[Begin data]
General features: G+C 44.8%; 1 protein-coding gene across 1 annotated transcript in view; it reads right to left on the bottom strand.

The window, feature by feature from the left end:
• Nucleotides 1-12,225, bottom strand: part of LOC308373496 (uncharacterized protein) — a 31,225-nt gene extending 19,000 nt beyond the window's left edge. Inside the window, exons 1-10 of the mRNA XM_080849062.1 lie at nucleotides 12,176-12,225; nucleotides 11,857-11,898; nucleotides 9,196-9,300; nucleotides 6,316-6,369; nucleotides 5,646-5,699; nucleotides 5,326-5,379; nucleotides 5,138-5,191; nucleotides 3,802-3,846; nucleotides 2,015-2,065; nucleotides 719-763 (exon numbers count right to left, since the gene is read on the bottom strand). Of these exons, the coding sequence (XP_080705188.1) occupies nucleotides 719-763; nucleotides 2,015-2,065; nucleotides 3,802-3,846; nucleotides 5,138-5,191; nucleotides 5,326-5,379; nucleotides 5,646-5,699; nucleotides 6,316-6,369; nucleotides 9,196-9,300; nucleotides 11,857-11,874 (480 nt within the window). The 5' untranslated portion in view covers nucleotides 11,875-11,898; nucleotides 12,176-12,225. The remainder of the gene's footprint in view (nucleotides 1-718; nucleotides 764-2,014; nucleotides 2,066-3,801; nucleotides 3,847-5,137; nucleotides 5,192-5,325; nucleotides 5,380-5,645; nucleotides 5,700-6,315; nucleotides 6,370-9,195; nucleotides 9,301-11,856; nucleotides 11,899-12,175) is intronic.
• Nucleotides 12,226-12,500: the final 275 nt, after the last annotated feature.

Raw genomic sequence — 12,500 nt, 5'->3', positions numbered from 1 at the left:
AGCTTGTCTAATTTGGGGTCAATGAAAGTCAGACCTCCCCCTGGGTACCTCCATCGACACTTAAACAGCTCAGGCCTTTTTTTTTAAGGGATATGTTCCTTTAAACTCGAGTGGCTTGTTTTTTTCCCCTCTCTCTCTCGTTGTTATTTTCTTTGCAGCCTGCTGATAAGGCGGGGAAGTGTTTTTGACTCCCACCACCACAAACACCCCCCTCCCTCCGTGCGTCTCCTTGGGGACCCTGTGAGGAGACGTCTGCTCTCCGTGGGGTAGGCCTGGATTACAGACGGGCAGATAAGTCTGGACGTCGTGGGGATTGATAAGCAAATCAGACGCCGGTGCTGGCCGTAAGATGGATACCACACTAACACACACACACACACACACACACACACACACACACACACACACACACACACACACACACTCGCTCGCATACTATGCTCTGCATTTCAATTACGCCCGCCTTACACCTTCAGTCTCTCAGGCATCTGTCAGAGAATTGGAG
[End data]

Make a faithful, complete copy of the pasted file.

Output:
General features: G+C 44.8%; 1 protein-coding gene across 1 annotated transcript in view; it reads right to left on the bottom strand.

The window, feature by feature from the left end:
• Nucleotides 1-12,225, bottom strand: part of LOC308373496 (uncharacterized protein) — a 31,225-nt gene extending 19,000 nt beyond the window's left edge. Inside the window, exons 1-10 of the mRNA XM_080849062.1 lie at nucleotides 12,176-12,225; nucleotides 11,857-11,898; nucleotides 9,196-9,300; nucleotides 6,316-6,369; nucleotides 5,646-5,699; nucleotides 5,326-5,379; nucleotides 5,138-5,191; nucleotides 3,802-3,846; nucleotides 2,015-2,065; nucleotides 719-763 (exon numbers count right to left, since the gene is read on the bottom strand). Of these exons, the coding sequence (XP_080705188.1) occupies nucleotides 719-763; nucleotides 2,015-2,065; nucleotides 3,802-3,846; nucleotides 5,138-5,191; nucleotides 5,326-5,379; nucleotides 5,646-5,699; nucleotides 6,316-6,369; nucleotides 9,196-9,300; nucleotides 11,857-11,874 (480 nt within the window). The 5' untranslated portion in view covers nucleotides 11,875-11,898; nucleotides 12,176-12,225. The remainder of the gene's footprint in view (nucleotides 1-718; nucleotides 764-2,014; nucleotides 2,066-3,801; nucleotides 3,847-5,137; nucleotides 5,192-5,325; nucleotides 5,380-5,645; nucleotides 5,700-6,315; nucleotides 6,370-9,195; nucleotides 9,301-11,856; nucleotides 11,899-12,175) is intronic.
• Nucleotides 12,226-12,500: the final 275 nt, after the last annotated feature.

Raw genomic sequence — 12,500 nt, 5'->3', positions numbered from 1 at the left:
AGCTTGTCTAATTTGGGGTCAATGAAAGTCAGACCTCCCCCTGGGTACCTCCATCGACACTTAAACAGCTCAGGCCTTTTTTTTTAAGGGATATGTTCCTTTAAACTCGAGTGGCTTGTTTTTTTCCCCTCTCTCTCTCGTTGTTATTTTCTTTGCAGCCTGCTGATAAGGCGGGGAAGTGTTTTTGACTCCCACCACCACAAACACCCCCCTCCCTCCGTGCGTCTCCTTGGGGACCCTGTGAGGAGACGTCTGCTCTCCGTGGGGTAGGCCTGGATTACAGACGGGCAGATAAGTCTGGACGTCGTGGGGATTGATAAGCAAATCAGACGCCGGTGCTGGCCGTAAGATGGATACCACACTAACACACACACACACACACACACACACACACACACACACACACACACACACACACACACACTCGCTCGCATACTATGCTCTGCATTTCAATTACGCCCGCCTTACACCTTCAGTCTCTCAGGCATCTGTCAGAGAATTGGAG